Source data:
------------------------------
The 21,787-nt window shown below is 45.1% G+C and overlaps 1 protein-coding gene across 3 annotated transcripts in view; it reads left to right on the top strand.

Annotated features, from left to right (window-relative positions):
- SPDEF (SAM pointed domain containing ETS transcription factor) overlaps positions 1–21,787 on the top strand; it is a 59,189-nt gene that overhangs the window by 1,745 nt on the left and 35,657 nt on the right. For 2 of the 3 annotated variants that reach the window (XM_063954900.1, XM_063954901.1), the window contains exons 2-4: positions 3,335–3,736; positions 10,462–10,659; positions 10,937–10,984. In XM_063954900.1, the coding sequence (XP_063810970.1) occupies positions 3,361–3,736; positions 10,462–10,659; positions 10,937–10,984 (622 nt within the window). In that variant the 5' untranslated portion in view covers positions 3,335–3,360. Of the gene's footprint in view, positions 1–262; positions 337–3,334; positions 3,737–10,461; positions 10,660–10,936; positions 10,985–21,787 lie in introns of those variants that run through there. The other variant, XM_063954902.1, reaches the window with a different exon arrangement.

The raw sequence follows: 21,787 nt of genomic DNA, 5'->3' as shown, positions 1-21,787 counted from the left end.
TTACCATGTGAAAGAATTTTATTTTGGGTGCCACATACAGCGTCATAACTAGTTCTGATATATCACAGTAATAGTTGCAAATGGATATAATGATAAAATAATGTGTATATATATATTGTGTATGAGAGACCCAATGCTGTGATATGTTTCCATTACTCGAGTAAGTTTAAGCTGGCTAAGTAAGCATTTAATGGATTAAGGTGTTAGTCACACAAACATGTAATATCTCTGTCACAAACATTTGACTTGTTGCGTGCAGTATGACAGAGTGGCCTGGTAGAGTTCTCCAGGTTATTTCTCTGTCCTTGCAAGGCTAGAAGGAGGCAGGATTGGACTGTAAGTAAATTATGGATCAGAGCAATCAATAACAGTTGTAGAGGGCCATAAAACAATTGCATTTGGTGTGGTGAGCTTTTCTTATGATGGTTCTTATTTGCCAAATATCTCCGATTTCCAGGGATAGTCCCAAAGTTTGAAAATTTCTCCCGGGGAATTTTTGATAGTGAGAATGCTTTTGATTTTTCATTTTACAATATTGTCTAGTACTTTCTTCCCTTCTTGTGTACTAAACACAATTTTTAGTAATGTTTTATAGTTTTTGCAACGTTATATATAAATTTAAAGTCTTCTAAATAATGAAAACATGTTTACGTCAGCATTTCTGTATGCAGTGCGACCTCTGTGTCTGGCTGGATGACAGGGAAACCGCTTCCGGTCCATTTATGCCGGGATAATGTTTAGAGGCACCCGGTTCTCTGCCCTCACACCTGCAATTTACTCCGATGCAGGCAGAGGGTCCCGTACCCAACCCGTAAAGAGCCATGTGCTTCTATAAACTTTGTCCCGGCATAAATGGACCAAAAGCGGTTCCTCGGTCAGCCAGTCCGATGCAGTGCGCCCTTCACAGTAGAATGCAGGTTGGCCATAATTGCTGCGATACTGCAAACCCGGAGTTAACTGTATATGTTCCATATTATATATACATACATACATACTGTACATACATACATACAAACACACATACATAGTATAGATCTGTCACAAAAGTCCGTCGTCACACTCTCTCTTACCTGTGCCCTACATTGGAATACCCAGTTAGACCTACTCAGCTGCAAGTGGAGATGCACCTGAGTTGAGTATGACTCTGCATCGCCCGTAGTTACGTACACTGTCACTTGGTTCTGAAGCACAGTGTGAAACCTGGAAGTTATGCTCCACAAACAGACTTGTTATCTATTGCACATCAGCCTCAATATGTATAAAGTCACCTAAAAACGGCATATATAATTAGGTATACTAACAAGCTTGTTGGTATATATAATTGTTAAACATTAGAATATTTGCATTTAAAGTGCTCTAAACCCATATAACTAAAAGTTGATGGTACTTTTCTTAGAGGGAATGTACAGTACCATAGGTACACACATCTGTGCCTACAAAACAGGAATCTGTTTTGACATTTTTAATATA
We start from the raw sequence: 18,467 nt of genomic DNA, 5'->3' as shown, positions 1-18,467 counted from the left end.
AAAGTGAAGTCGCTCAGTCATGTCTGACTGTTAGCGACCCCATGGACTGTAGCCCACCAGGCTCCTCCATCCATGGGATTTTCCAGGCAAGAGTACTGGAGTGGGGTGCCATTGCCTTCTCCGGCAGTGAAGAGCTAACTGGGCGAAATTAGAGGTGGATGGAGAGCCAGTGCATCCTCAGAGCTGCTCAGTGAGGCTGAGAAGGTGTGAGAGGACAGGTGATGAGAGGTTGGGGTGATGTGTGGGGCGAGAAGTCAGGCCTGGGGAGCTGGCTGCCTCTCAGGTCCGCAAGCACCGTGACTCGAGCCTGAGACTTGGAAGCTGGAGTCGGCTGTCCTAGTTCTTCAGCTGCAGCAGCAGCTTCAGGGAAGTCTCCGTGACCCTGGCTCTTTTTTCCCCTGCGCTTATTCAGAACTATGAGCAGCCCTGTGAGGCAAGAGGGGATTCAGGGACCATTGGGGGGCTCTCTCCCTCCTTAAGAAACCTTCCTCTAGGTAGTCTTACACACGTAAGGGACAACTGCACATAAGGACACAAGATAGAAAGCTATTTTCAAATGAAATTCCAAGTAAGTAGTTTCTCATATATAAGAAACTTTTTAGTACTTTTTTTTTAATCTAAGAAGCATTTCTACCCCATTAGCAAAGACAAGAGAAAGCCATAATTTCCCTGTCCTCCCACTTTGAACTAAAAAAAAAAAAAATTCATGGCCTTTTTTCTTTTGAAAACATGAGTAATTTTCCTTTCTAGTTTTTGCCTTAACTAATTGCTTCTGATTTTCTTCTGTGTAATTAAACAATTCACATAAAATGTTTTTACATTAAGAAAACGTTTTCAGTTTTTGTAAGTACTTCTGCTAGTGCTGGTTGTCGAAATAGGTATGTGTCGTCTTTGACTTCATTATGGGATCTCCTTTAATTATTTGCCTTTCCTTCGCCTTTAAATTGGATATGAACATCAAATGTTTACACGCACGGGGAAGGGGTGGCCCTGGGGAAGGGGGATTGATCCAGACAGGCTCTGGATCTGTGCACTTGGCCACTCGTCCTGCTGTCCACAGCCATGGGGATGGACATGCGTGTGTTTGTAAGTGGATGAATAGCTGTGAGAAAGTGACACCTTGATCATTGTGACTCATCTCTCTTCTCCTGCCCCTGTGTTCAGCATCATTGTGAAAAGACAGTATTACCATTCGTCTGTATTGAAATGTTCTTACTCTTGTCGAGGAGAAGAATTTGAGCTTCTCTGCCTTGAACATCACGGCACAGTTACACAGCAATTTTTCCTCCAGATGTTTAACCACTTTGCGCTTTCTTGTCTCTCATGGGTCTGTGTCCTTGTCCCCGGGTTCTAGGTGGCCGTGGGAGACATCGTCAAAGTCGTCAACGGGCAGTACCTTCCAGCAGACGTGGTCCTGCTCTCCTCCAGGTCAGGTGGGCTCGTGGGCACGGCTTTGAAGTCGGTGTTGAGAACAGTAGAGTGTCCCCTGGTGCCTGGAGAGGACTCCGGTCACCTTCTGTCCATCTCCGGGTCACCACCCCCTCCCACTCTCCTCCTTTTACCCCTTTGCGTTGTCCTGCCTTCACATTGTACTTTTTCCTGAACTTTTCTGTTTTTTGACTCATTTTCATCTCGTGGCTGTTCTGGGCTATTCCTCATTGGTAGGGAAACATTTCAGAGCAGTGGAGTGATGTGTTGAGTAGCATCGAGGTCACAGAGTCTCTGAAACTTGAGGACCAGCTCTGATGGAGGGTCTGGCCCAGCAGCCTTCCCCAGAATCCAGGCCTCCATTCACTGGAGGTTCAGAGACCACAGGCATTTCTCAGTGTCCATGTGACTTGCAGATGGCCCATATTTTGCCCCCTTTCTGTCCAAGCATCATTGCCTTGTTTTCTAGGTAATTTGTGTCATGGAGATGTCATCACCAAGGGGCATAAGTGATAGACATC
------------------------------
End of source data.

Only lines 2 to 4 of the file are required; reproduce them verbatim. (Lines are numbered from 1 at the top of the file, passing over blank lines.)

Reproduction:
Annotated features, from left to right (window-relative positions):
- SPDEF (SAM pointed domain containing ETS transcription factor) overlaps positions 1–21,787 on the top strand; it is a 59,189-nt gene that overhangs the window by 1,745 nt on the left and 35,657 nt on the right. For 2 of the 3 annotated variants that reach the window (XM_063954900.1, XM_063954901.1), the window contains exons 2-4: positions 3,335–3,736; positions 10,462–10,659; positions 10,937–10,984. In XM_063954900.1, the coding sequence (XP_063810970.1) occupies positions 3,361–3,736; positions 10,462–10,659; positions 10,937–10,984 (622 nt within the window). In that variant the 5' untranslated portion in view covers positions 3,335–3,360. Of the gene's footprint in view, positions 1–262; positions 337–3,334; positions 3,737–10,461; positions 10,660–10,936; positions 10,985–21,787 lie in introns of those variants that run through there. The other variant, XM_063954902.1, reaches the window with a different exon arrangement.

The raw sequence follows: 21,787 nt of genomic DNA, 5'->3' as shown, positions 1-21,787 counted from the left end.